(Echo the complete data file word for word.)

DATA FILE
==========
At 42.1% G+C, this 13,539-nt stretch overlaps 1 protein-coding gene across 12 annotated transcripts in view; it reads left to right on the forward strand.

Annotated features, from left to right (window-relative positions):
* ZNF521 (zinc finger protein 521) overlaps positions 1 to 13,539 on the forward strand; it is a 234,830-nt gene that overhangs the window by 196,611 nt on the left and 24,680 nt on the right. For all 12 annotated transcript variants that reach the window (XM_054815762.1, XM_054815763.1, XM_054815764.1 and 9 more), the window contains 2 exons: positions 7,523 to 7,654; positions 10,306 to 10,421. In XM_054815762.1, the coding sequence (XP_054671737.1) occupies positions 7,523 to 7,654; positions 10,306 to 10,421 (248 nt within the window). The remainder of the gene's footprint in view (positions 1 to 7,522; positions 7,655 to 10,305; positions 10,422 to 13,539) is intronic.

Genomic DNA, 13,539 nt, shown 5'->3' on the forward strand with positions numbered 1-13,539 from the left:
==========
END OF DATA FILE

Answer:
At 42.1% G+C, this 13,539-nt stretch overlaps 1 protein-coding gene across 12 annotated transcripts in view; it reads left to right on the forward strand.

Annotated features, from left to right (window-relative positions):
* ZNF521 (zinc finger protein 521) overlaps positions 1 to 13,539 on the forward strand; it is a 234,830-nt gene that overhangs the window by 196,611 nt on the left and 24,680 nt on the right. For all 12 annotated transcript variants that reach the window (XM_054815762.1, XM_054815763.1, XM_054815764.1 and 9 more), the window contains 2 exons: positions 7,523 to 7,654; positions 10,306 to 10,421. In XM_054815762.1, the coding sequence (XP_054671737.1) occupies positions 7,523 to 7,654; positions 10,306 to 10,421 (248 nt within the window). The remainder of the gene's footprint in view (positions 1 to 7,522; positions 7,655 to 10,305; positions 10,422 to 13,539) is intronic.

Genomic DNA, 13,539 nt, shown 5'->3' on the forward strand with positions numbered 1-13,539 from the left: